This Parish Summary is an overview of the large amount of information held for the parish, and only selected examples of sites and finds in each period are given. It has been beyond the scope of the project to carry out detailed research into the historical background, documents, maps or other sources, but we hope that the Parish Summaries will encourage users to refer to the detailed records, and to consult the bibliographical sources referred to below. Feedback and any corrections are welcomed by email to firstname.lastname@example.org
The parish of Wymondham contains the settlements of Suton, Silfield, Spooner Row and Wattlefield. It is situated some 8km to the southwest of Norwich, on the busy A11 road towards London. It includes an area of 4,413 hectares and in 2001 was home to over 12,500 people.
There is some evidence for occupation during the very earliest period of human settlement in Norfolk, and this includes three concentrations of pot boilers and burnt flint (NHER 9120, 23112 and 29993) as well as a number of prehistoric pits and ditches from which Neolithic pottery sherds and flint have been recovered (NHER 41125).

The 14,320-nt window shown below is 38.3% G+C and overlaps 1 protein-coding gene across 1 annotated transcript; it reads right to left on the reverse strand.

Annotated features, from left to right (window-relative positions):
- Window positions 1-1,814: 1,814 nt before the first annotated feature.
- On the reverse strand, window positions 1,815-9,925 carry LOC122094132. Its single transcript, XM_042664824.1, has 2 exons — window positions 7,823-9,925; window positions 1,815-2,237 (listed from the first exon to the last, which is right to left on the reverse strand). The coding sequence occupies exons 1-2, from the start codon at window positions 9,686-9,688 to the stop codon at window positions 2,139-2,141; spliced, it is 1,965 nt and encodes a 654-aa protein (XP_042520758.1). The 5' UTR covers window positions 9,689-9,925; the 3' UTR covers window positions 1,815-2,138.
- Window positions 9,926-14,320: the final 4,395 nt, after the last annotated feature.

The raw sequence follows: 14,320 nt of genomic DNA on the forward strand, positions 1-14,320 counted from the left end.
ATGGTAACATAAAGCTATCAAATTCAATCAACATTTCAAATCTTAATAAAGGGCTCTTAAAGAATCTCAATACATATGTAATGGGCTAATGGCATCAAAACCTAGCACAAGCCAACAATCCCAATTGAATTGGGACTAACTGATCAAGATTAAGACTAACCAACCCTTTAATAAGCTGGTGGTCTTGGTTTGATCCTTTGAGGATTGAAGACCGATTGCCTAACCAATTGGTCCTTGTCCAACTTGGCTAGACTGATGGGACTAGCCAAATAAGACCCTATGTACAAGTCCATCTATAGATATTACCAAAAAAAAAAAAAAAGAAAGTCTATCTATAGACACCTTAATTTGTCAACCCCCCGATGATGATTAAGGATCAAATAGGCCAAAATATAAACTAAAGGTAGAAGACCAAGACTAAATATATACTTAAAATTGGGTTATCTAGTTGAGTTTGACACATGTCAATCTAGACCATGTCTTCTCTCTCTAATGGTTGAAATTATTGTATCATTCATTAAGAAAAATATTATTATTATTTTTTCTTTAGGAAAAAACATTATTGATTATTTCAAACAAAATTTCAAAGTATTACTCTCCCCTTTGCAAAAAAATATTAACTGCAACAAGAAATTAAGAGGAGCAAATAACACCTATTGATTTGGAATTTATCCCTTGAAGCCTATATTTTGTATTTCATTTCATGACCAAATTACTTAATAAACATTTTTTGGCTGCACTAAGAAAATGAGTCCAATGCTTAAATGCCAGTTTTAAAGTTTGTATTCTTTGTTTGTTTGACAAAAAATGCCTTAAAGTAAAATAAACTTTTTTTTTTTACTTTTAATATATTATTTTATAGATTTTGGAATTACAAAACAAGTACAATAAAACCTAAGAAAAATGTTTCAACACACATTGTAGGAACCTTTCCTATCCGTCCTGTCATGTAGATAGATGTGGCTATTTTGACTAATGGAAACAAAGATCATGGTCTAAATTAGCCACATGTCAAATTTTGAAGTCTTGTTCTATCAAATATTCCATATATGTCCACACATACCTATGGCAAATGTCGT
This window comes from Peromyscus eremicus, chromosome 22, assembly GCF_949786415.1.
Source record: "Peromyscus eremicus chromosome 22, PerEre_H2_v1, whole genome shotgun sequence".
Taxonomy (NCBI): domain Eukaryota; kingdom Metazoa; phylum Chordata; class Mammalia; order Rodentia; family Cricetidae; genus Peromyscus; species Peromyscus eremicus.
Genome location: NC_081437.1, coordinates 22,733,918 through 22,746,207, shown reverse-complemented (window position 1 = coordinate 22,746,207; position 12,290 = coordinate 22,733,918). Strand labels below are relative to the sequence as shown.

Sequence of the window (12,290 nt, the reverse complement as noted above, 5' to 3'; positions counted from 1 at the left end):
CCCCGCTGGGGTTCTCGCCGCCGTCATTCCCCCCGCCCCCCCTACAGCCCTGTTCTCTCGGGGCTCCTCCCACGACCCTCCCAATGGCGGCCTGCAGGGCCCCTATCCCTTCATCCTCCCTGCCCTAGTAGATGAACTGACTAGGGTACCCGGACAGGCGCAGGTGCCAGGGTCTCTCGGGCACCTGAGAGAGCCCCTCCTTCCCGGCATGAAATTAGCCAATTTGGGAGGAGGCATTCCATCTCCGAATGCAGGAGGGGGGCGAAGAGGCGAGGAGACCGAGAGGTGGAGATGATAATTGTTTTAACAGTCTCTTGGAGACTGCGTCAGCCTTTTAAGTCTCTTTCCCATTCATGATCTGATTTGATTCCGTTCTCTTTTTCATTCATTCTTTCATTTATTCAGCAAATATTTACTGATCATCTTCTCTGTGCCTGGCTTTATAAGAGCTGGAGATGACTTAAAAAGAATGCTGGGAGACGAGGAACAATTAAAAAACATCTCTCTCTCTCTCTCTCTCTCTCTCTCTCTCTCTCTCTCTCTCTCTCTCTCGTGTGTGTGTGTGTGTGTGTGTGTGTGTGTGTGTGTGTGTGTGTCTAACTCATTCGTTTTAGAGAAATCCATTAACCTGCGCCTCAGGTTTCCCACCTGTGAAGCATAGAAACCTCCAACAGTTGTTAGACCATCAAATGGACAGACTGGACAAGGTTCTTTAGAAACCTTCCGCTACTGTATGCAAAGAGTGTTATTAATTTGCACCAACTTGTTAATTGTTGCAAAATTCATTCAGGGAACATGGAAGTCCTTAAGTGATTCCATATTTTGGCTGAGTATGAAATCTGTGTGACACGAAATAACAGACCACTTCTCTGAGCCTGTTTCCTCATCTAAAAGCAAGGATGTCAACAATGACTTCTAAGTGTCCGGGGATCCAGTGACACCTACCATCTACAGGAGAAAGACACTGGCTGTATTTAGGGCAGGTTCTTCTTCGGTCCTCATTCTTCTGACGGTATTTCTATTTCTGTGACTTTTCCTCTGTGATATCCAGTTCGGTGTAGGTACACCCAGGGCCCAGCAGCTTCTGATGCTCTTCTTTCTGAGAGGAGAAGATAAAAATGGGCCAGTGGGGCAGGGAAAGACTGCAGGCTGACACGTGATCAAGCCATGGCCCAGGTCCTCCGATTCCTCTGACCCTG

A very large number of objects from this period have also been recovered. These include polished flint axeheads (NHER 9121, 30891 and 31417), flaked flint axeheads (NHER 9428, 9429 and 9431), scrapers (NHER 11934 and 21589), cores (NHER 22754 and 24018) and a number of prehistoric flakes (NHER 16466, 17922 and 21575). A Neolithic leaf point (NHER 25095) and a Palaeolithic handaxe fragment (NHER 30968) have also been recovered.
A number of ring ditches have been recorded (NHER 18314, 31470 and 36404, and these may date to the Bronze Age. Also of possible Bronze Age are a pit (NHER 30872), as well as ring ditches associated with other features such as possible enclosures (NHER 36403) and linear cropmarks (NHER 16657).
A fragment of a Late Bronze Age socketed axehead from Wymondham. (© NCC)
As with earlier periods, a number of objects dating to the Bronze Age have been recovered. These including a variety of objects such as a barbed and tanged arrowhead (NHER 9430
), sword hilt fragment (NHER 28152
), socketed axehead (NHER 35845
), rapier fragment (NHER 33069
), flint flakes (NHER 9432